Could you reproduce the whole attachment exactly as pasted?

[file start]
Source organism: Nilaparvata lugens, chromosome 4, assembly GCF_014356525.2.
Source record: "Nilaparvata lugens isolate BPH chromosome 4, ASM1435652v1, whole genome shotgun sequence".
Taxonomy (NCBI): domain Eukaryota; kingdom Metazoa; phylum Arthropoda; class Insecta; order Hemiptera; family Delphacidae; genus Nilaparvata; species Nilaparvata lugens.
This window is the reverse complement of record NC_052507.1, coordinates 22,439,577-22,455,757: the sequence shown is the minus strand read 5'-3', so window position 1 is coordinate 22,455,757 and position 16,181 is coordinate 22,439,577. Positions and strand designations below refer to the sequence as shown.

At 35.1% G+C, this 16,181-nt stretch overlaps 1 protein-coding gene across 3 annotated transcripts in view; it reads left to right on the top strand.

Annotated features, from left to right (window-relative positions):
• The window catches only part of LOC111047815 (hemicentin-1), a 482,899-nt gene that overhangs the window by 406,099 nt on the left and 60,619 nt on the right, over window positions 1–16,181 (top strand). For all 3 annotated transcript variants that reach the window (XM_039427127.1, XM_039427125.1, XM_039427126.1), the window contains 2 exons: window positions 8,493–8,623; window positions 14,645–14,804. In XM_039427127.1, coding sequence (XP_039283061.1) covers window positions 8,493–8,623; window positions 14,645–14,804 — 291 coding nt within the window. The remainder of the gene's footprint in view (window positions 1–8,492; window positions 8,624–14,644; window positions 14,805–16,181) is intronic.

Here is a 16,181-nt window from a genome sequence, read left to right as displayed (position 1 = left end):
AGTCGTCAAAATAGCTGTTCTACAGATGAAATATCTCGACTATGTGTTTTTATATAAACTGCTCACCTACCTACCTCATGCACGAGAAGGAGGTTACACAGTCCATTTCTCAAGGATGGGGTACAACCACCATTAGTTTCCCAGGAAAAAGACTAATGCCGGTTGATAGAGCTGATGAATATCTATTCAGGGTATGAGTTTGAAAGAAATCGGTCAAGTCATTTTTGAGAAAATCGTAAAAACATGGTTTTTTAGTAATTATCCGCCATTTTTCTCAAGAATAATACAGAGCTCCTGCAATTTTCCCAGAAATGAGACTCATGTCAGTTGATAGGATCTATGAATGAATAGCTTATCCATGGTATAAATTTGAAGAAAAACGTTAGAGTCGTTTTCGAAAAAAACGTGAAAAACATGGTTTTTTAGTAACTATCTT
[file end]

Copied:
Source organism: Nilaparvata lugens, chromosome 4, assembly GCF_014356525.2.
Source record: "Nilaparvata lugens isolate BPH chromosome 4, ASM1435652v1, whole genome shotgun sequence".
Taxonomy (NCBI): domain Eukaryota; kingdom Metazoa; phylum Arthropoda; class Insecta; order Hemiptera; family Delphacidae; genus Nilaparvata; species Nilaparvata lugens.
This window is the reverse complement of record NC_052507.1, coordinates 22,439,577-22,455,757: the sequence shown is the minus strand read 5'-3', so window position 1 is coordinate 22,455,757 and position 16,181 is coordinate 22,439,577. Positions and strand designations below refer to the sequence as shown.

At 35.1% G+C, this 16,181-nt stretch overlaps 1 protein-coding gene across 3 annotated transcripts in view; it reads left to right on the top strand.

Annotated features, from left to right (window-relative positions):
• The window catches only part of LOC111047815 (hemicentin-1), a 482,899-nt gene that overhangs the window by 406,099 nt on the left and 60,619 nt on the right, over window positions 1–16,181 (top strand). For all 3 annotated transcript variants that reach the window (XM_039427127.1, XM_039427125.1, XM_039427126.1), the window contains 2 exons: window positions 8,493–8,623; window positions 14,645–14,804. In XM_039427127.1, coding sequence (XP_039283061.1) covers window positions 8,493–8,623; window positions 14,645–14,804 — 291 coding nt within the window. The remainder of the gene's footprint in view (window positions 1–8,492; window positions 8,624–14,644; window positions 14,805–16,181) is intronic.

Here is a 16,181-nt window from a genome sequence, read left to right as displayed (position 1 = left end):
AGTCGTCAAAATAGCTGTTCTACAGATGAAATATCTCGACTATGTGTTTTTATATAAACTGCTCACCTACCTACCTCATGCACGAGAAGGAGGTTACACAGTCCATTTCTCAAGGATGGGGTACAACCACCATTAGTTTCCCAGGAAAAAGACTAATGCCGGTTGATAGAGCTGATGAATATCTATTCAGGGTATGAGTTTGAAAGAAATCGGTCAAGTCATTTTTGAGAAAATCGTAAAAACATGGTTTTTTAGTAATTATCCGCCATTTTTCTCAAGAATAATACAGAGCTCCTGCAATTTTCCCAGAAATGAGACTCATGTCAGTTGATAGGATCTATGAATGAATAGCTTATCCATGGTATAAATTTGAAGAAAAACGTTAGAGTCGTTTTCGAAAAAAACGTGAAAAACATGGTTTTTTAGTAACTATCTT